All this COVID-19 coverage gives me the jitters. For the sake of sanity, can we talk about something else? Say, ear candles to remove ear wax? Yea! But hold onto your horses. For those folks who swear by these devices and the process called “ear candling” or “ear coning,” here’s the BUMMER ALERT: they don’t work.
I see a lot of patients who claim ear candles remove the wax from their ears (and ironically, they’re seeing me for ear problems). The process involves placing a hollow candle onto or into the entrance of the ear canal and lighting the other end. The theory is the heat melts the ear wax (known as cerumen, not to be confused with the wax from the candle, which is paraffin) and the hollow candle creates a vortex or vacuum that sucks the cerumen out. As proof to its efficacy, users claim the brown substance that collects inside the hollow of the candle is the actual cerumen removed from the ear.
This conceptually sounds fine-and-dandy and semi-rational if it weren’t for those annoying contradictory nuisances called scientific studies. These studies have found: 1. NO vacuum is created by the candles, 2. NO cerumen is removed when the ear is examined before and after the candling, and 3. that brown stuff inside the candle has none of the properties of cerumen, but instead has shown to be the burnt paraffin from the candle itself.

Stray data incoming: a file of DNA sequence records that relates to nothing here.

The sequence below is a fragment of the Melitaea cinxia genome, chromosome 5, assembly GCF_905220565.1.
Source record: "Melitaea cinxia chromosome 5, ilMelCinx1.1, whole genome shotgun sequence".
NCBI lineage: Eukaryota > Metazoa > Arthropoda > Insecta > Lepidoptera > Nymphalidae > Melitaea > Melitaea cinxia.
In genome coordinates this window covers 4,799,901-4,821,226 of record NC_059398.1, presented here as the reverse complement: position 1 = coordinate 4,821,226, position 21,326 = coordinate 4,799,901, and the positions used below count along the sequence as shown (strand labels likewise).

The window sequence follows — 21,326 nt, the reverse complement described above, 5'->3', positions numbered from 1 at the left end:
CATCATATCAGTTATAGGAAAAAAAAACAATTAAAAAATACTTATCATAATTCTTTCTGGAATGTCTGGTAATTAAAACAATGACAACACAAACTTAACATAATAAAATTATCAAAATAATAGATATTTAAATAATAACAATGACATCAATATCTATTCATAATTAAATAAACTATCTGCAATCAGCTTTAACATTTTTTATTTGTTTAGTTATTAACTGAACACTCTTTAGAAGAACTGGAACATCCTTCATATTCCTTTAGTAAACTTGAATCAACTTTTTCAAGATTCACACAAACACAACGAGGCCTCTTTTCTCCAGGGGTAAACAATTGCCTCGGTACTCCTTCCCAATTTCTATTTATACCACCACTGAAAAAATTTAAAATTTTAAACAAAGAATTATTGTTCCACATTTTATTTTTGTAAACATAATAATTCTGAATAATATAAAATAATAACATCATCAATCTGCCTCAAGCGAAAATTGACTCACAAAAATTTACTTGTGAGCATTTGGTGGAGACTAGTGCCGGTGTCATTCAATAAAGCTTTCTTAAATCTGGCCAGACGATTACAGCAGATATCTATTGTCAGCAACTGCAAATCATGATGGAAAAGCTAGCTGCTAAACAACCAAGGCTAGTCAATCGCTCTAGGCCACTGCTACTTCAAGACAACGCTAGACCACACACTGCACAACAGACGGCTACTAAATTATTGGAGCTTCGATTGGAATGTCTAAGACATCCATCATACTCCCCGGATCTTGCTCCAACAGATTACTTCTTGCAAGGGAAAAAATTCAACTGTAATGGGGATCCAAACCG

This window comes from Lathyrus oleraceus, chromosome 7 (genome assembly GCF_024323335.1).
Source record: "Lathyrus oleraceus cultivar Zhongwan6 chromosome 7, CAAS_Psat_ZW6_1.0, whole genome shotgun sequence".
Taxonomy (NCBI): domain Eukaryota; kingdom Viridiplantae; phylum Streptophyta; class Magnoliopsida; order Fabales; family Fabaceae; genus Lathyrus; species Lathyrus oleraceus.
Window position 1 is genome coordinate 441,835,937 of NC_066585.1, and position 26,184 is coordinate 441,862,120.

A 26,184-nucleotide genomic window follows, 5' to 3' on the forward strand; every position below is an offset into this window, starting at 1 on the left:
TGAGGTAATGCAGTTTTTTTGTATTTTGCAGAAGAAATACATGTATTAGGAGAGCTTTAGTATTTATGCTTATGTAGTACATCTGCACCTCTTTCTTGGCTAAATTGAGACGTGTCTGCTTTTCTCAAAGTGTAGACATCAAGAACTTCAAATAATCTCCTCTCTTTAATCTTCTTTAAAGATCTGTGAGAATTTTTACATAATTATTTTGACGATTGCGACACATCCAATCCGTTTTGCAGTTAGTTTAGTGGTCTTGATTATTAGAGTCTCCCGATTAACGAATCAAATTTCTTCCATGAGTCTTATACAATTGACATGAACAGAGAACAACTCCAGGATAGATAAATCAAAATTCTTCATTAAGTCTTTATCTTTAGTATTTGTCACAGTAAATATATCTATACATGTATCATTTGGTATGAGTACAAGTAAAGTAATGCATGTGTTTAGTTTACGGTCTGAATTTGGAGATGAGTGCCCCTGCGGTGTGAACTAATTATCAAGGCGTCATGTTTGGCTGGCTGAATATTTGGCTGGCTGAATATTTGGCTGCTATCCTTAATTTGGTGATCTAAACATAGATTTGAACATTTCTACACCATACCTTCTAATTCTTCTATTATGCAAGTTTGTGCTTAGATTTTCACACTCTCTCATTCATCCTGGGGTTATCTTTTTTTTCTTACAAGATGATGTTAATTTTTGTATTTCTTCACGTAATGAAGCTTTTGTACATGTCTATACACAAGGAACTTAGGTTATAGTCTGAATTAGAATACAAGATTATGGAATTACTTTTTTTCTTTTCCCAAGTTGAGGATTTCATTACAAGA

Also there are numerous reports of injury related to this procedure. In fact, the U.S. Food and Drug Administration (FDA) warns against their use, stating:
“The product labeling is false and misleading in that there is no validated scientific evidence to support the efficacy of the product for its intended use” and considers “the product to be dangerous when used according to its labeling, since the use of a lit candle in the proximity of a person's face would carry a high risk of causing potentially severe skin/hair burns and middle ear damage.”
We in the medical profession phrase such things as “the risks far outweigh any potential benefit.” In the case of ear candles, there is no proven benefit but proven risks and complications.
If you must clean our ear, there are safer ways (see Ear Cleaning, Do’s and Don’ts). See your doctor who also can clean this out and for really stubborn cases, a visit to the ENT (Ear, Nose & Throat) doctor may be required.
So do us all a favor—your doctor, the emergency room doctors and staff, and the poor ENT doc on-call-- avoid ear candles!
Randall S. Fong, M.D.
For more topics on medicine, health and the weirdness of life in general, check out the rest of the blog site at randallfong.blogspot.com